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NATION BRANDING EFFORTS OF POST-SOCIALIST COUNTRIES... Nation branding efforts of post-socialist countries within the framework of the Presidency of the Council of the European Union Alena Lakova-Iltcheva After the fall of the Berlin Wall Europe witnessed the appearance of 28 states that emerged out of the eight former communist countries in Central and Eastern Europe – countries that since then have been experiencing a considerable change in their political and economic models, countries known to be in transition to democracy and free market. Their international image has been severely damaged by the stamp of the communist past, and their identities have been socially stigmatized by other socio-politically more dominant European countries. Nation branding strategies of post-communist countries members of the European Union during their Presidency of the Council of the European Union (EU) presents a particular interest to this study for three main reasons: those countries have suffered a historical stigma and have a damaged image; they have demonstrated their will and ability to become a part of a bigger socio-political, economic and cultural identity – the European one; and have displayed their identity and nation brand on the stage of the European international media attention in the spotlight of the EU Presidency, a crucial moment of facing other countries’ reactions to their image. The analysis of those strategies is based not only on purely nation branding (Simon Anholt, 2003, 2007) and public diplomacy literature: Melissen (2005, 2011), Szondi (2008), Zaharna (2011), but also on Erving Goffman’s dramaturgical theories (Goffman, 1959), claiming that nation identity is socially and psychologically constructed inside and outside the nation, on individual and group level, in interaction between the people, the state and its publics. To study the complexity of the process of image construction and nation branding, I will examine a brief review of notions and ideas, from the public diplomacy/nation branding conceptual convergence to Goffman’s notions of self-presentation, virtual and social identity and stigmatization (Goffman, 1963); and apply them to particular cases of post-socialist countries that have already presided or will preside the Council of the European Union. The term new public diplomacy (Melissen, 2005) illustrates the switch between the traditional public diplomacy, which consists of a government-to-government communication flow and/or a one-way governmental communication towards the foreign publics, and the new way to deal with public diplomacy – through dialogical engagement and networking initiatives between different stakeholders and decision-makers. A government’s new public diplomacy strategies can be divided into state-initiated statecentric initiatives engaging stakeholders from the non-governmental, the academic, the research and the business sectors into a constructive dialogue on issues of common interest; and public-based public-centered initiatives where the receivers of the message have an active role in public diplomacy content creation and management (Zaharna, 2015). This last phenomenon can also be traced in research literature as digital diplomacy where everyone with an Internet access can publicly share opinions, represent a country or a nation in online discussions and contribute to its image construction. DIPLOMACY 18/2016 123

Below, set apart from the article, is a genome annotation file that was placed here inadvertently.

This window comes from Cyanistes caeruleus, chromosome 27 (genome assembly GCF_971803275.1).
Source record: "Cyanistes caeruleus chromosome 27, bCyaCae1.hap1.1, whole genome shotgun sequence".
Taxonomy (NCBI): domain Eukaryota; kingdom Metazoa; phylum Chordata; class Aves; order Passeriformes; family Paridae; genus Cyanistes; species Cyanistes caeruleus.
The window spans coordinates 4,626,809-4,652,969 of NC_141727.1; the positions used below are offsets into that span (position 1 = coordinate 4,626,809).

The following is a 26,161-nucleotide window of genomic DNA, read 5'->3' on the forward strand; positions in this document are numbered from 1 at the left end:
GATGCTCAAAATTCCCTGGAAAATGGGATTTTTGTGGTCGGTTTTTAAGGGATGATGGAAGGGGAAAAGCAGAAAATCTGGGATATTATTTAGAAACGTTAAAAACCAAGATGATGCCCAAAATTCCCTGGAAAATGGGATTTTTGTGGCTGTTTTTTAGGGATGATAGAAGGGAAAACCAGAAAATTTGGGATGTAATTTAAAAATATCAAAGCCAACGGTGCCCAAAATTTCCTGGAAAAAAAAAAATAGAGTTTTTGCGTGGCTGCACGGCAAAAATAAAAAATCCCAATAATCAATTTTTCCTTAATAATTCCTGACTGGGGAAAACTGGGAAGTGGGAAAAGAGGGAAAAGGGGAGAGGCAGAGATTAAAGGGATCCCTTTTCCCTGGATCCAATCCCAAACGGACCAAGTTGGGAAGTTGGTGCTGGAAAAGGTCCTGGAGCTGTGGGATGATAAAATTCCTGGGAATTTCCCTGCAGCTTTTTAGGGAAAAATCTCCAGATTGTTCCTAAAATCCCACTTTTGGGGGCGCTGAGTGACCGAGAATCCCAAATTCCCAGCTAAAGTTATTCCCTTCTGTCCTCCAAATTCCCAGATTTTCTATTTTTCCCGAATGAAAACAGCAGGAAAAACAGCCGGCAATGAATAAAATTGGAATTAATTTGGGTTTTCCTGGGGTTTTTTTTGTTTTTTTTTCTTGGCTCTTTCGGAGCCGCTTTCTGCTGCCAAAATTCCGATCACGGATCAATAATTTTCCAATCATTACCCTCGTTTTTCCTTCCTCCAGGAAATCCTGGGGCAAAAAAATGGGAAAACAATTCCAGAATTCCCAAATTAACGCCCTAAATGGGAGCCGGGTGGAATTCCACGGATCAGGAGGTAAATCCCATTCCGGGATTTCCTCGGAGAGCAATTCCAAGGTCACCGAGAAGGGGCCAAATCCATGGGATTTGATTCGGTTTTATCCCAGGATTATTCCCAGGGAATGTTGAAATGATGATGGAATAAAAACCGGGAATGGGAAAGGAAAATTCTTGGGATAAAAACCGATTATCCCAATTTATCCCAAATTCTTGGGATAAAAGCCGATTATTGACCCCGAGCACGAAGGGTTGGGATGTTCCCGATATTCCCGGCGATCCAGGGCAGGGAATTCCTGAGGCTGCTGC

NATION BRANDING EFFORTS OF POST-SOCIALIST COUNTRIES... According to Zaharna (2011) public diplomacy actions can vary in their degree of stakeholder participation from purely information dissemination tactics to interactive and complex ways to achieve public engagement. Examples of the first paradigm are the governmental use of print, radio, television, and Internet for information campaigns and media relations; and of the second – relational initiatives and relation-building campaigns, network initiatives and nation branding actions. Beyond its definition, history and strategic dimensions, the concept of new public diplomacy is also analyzed in its socio-linguistic dimension – public diplomacy as the discourse shared within a nation, a narrative with commonly accepted societal norms. It is this narrative that creates a space for a common construction of the discursive identity of a nation; and that brings together the stakeholders to achieve the national communication goals that usually aim at the improvement of the country’s international influence, economic benefits, security and/or cultural values export (Davis Cross, 2013). The narrative depends directly on the particularities of a nation’s identity – the more it responds to the authentic national characteristics ‘from the inside’, the more credible it will look ‘from the outside’ – for the foreign publics. In their theoretical insights both Zaharna and Davis Cross suggest that public diplomacy is not only about sending out information (or creating narratives) but also about the receiving end’s interpretation of the information and participation in the communication process. In other words – foreign publics participate as well in the process of national identity building and selfpresentation of a nation, as they are the external correctors of the narrative, according to its credibility and level of international acceptance. Public diplomacy, as discussed, is multifaceted and can be analyzed from the theoretical viewpoint of diverse disciplines – international relations, communication and media studies, cultural studies and sociology. Marketing can also bring another perspective and this is where public diplomacy neighbors and intervenes with nation branding. If in public diplomacy a country’s image and identity is perceived as the result of a complex networking and negotiation process between multilevel stakeholders, nation branding analyses a country as a product that can be sold to consumers (individuals, structures and organisations) abroad (Anholt, 2007). According to Keller (2008) the main components of the brand identity are the name, the logo, the slogan or the catchphrase, the URLs, the symbols, the characters, the spokespeople, the jingles, the packages, and the signatures. Anholt builds upon this conceptualization suggesting that the branding of a national identity can be seen as a threelegged stool (ibid) that stays on the legs of a good strategy, substance and symbolic actions. The strategy relates to the analysis and understanding of who the nation is and what its brand stands for; the substance is the implementation of the strategy by the use of actual innovations, reforms, and investments in the political, economic, legal, social and educational areas, to obtain the anticipated results. The symbolic actions are also a part of the substance but have a particular meaning. They are especially suggestive, remarkable, memorable, picturesque, newsworthy, topical, poetic, touching, surprising or dramatic (ibid), they are at the same time a part of the national narrative and a way of expressing it. A new element brought to the national identity building and international communication is that those processes can be traceable and measurable. According to Anholt, a country, when analyzed as a product, could form its own competitive identity, formed by six elements: tourism, brands, policy, investment, culture and people (Anholt, 2008). Conceptually separated in categories, the competitive identity of a nation can be measured and compared to others – e.g. the Anholt-GfK Roper Nation Brands IndexTM (NBI) (, 2015) is a list of 50 124 ДИПЛОМАЦИЯ 18/2016